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Help Tim Owens Build An Awesome Makerspace

Tim Owens is an instructional technology specialist in the Division of Teaching and Learning Technologies at the University of Mary Washington. We caught wind of his project to develop a great makerspace at UMW and asked him to share his updates on our blog.

It’s hard to believe less than a year ago I had never played with a 3D printer, much less built one on my own. George Meadows, a professor in the Education department at the University of Mary Washington came to me in late 2011 asking if I had any interest in experimenting with them as he had managed to get his dean to purchase one for their department. I assembled a group to help put the Thing-O-Matic together and it truly was love at first print (*groan* I’ll be here all night!). Fast forward 6 months and we now have two TOMs, a Replicator, and recently built a Printrbot Plus. We also find ourselves playing with Arduino more, a Raspberry Pi just showed up in the office, and I’ve backed the Makey Makey board Kickstarter and look forward to playing with that. The next logical step to all this is that we want to build a Makerspace for students to start playing with all these things and dreaming up “the adjacent possible”. We’re lucky to have an amazing Library director, Rosemary Arneson, who is equally passionate about this goal and has a space already available to begin the work.

Clearly there is a lot of cleaning and moving to be done as a first step, but we met yesterday to start brainstorming ideas for the space, questions we might need answered, and any concerns other departments might have. As a liberal arts college with no engineering program this is all very new and exciting territory. When Makerbot asked me to begin writing a series of posts on the progress of our Makerspace I jumped at the chance and I look forward to the feedback and advice this great community of makers can provide for us. Recently I began working on a name and logo for the space to help define it (realistically I would have liked students to do this, but we want this space up and running by the fall when our students return).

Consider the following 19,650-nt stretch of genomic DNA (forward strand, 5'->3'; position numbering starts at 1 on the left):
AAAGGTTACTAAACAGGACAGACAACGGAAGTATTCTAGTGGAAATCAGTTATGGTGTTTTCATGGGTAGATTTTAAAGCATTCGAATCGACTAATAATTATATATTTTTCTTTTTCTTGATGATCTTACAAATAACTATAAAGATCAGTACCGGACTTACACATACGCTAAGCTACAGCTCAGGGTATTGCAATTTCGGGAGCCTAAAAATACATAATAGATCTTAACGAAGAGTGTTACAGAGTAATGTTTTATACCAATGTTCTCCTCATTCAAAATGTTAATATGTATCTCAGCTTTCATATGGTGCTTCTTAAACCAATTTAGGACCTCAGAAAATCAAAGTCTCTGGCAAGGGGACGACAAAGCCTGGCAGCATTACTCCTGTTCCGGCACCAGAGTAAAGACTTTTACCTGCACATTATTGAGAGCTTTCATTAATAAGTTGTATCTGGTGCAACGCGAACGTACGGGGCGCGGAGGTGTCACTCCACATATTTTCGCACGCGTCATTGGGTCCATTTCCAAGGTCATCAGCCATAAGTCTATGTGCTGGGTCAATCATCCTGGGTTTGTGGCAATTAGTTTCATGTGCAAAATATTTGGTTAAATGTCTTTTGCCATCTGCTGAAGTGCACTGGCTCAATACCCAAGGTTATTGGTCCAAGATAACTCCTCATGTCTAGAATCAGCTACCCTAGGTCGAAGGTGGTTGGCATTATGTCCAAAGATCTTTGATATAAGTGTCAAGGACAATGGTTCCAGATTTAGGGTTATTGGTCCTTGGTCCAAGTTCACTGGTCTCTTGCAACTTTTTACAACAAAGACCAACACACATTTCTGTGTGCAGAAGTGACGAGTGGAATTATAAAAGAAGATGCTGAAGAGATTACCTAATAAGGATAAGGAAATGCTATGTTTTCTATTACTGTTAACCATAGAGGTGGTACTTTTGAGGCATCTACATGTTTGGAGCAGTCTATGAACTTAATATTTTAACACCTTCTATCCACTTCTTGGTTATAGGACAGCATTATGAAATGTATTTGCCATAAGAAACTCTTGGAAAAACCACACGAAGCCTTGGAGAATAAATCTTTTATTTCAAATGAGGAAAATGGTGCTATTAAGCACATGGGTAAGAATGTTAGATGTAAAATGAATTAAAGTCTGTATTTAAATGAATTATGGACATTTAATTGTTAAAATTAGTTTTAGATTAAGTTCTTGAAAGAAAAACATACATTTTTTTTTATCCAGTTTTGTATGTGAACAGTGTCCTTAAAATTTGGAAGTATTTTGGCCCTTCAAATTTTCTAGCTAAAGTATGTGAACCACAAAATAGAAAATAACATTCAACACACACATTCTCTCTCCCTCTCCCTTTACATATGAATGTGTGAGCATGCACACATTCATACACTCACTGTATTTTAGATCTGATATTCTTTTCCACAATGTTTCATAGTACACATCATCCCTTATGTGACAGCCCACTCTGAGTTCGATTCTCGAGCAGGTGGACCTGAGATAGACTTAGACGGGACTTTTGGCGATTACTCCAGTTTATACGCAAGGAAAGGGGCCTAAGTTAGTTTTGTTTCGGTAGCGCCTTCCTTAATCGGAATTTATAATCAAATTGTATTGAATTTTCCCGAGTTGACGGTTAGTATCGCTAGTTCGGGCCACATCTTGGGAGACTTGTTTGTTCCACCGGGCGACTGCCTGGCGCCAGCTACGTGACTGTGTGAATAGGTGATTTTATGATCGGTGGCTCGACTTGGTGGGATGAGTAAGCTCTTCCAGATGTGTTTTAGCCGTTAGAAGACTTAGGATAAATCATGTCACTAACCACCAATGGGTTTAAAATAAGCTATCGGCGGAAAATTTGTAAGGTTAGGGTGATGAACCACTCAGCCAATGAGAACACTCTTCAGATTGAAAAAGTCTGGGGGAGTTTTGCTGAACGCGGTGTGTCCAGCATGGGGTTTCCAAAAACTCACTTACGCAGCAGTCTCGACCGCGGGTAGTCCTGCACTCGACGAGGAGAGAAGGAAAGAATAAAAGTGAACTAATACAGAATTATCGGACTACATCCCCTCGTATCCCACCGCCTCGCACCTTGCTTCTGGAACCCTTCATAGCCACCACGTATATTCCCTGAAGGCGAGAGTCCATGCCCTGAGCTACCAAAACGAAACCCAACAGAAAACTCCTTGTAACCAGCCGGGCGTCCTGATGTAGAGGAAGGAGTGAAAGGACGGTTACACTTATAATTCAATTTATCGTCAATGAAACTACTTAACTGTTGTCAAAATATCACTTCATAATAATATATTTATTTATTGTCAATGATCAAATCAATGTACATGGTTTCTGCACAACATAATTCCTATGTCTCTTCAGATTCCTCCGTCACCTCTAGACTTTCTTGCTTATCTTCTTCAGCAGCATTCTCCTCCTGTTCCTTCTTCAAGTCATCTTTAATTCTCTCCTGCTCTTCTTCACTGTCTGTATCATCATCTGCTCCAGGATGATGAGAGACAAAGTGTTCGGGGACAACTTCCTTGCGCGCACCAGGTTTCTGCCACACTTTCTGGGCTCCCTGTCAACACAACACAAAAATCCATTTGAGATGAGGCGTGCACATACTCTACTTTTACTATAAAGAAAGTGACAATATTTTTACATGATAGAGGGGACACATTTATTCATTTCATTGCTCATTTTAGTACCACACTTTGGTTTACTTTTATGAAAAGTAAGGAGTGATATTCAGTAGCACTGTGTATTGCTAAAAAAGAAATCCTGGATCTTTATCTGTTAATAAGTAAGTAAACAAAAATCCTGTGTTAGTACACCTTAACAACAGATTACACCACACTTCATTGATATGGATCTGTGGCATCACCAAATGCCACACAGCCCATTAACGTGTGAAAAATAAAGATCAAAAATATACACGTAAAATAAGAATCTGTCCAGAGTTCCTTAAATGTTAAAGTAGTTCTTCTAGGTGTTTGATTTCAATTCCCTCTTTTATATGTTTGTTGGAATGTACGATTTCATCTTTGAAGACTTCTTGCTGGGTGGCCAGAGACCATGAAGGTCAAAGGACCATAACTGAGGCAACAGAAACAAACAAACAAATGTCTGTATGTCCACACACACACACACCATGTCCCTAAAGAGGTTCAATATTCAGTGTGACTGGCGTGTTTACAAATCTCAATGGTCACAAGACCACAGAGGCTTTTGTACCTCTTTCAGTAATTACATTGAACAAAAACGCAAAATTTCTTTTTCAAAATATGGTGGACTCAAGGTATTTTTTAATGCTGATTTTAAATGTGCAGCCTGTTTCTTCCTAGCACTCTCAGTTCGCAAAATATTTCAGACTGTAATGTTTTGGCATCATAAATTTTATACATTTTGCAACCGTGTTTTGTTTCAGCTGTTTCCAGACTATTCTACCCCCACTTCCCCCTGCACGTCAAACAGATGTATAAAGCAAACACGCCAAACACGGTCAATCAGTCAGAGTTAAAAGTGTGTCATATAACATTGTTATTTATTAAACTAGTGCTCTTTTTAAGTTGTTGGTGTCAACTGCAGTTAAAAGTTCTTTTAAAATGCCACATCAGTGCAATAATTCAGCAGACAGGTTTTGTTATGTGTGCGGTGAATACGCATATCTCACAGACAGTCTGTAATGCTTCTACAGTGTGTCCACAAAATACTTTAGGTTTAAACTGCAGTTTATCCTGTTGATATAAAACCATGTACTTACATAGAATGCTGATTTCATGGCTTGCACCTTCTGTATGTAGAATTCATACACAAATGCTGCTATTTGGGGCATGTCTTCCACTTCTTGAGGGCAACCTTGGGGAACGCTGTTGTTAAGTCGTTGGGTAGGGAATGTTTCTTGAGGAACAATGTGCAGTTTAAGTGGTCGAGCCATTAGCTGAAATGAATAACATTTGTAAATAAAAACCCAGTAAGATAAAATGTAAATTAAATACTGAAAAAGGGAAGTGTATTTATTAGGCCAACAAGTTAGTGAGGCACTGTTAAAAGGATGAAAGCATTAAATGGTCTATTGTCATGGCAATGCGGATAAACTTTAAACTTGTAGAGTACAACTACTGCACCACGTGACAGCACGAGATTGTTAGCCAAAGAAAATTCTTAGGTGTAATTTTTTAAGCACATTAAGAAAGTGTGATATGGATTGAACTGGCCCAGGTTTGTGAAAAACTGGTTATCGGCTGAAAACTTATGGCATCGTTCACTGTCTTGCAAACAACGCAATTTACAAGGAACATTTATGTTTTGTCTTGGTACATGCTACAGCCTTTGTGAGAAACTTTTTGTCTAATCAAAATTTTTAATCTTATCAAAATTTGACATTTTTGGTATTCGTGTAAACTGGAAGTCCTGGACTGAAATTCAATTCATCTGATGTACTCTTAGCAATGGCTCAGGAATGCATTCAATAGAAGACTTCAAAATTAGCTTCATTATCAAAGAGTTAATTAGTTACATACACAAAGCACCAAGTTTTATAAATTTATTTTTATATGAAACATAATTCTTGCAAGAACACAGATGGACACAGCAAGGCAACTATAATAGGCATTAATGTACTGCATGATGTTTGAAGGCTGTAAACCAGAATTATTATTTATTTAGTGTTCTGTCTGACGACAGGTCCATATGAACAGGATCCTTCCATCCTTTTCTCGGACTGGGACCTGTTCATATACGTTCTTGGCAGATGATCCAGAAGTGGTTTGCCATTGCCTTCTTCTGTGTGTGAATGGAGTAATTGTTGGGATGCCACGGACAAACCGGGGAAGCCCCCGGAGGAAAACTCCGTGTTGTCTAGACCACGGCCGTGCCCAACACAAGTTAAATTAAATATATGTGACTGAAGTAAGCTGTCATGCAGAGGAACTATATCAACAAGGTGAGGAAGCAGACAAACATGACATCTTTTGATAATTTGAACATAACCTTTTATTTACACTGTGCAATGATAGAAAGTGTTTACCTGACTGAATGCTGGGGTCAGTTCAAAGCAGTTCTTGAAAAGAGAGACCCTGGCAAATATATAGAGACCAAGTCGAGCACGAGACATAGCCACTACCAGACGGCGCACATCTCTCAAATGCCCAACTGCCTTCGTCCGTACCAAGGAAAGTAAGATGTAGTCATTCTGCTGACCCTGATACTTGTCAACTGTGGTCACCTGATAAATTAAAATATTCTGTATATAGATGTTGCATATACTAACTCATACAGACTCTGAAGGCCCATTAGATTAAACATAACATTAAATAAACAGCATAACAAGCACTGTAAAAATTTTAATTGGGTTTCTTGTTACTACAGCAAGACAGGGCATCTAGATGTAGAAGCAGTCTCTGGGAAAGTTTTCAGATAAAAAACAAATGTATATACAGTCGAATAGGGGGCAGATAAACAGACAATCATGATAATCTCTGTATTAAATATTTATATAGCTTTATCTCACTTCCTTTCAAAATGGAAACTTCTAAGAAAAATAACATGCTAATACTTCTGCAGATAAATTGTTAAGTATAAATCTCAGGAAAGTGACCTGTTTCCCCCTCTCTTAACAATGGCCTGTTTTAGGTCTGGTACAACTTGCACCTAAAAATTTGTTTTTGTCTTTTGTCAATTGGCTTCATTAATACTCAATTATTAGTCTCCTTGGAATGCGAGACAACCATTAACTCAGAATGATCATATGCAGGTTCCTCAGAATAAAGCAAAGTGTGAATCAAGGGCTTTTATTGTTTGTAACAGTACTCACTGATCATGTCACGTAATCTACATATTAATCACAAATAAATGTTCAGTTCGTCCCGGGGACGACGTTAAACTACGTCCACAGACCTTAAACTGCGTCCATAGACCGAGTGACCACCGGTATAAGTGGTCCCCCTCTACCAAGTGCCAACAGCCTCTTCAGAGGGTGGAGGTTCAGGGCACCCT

A clear goal for us is identifying the community of hackers, makers, and tinkerers at UMW that likely already exists. George and I will be teaching a freshman seminar course in this space this coming fall called Makerbots and Mashups that should help inspire the idea in students. Some have recommended we reach out to the computer science folks who also do Arduino work with students, as well as possibly hosting a Hackathon. It’s quite possible all of that might culminate in a the creation of a student club that could meet in this space and work there. We also want to partner with a local group that is working to start a Children’s Museum in the area as well as the local libraries to hold community events in this space.

Creating a space like this in a public university library is both exciting as well as a bit unnerving for folks though, and issues of access and cost are challenges that we’ll have to overcome. How can simultaneously foster an environment where everyone feels welcome to come and play, while maintaining a level of security and safety for the students and faculty who are involved? What pieces of this puzzle have we likely forgotten? Are there pieces of equipment that are a “must have” for spaces like this? If you were dreaming up a space that intersected the ethos of DIY learning with a liberal arts education, what would it look like?

 

Tagged with , , , , , 6 comments
 

6 Comments so far

  • Michael Holt
    July 26, 2012 at 7:52 pm
     

    Hi TIm,

    It’s been quite refreshing to discover other small liberal arts college libraries making the move towards establishing makerspaces. I’m a librarian down at Valdosta State University in South Georgia and we have recently begun the process of starting our own makerspace as well. We are still trying are best to find a way to get our hands on a 3D printer, but we are extremely strong in the networking and programming departments. We have our own server rack and a few computers. We also have a lot of spare computer parts on hand as well. The best part is that we were able to obtain all of this from our universities IT department for no added cost. So now we have our own sandbox network to program and configure as we see fit. I’m still not sure of the best way to get funding for our 3D printing needs.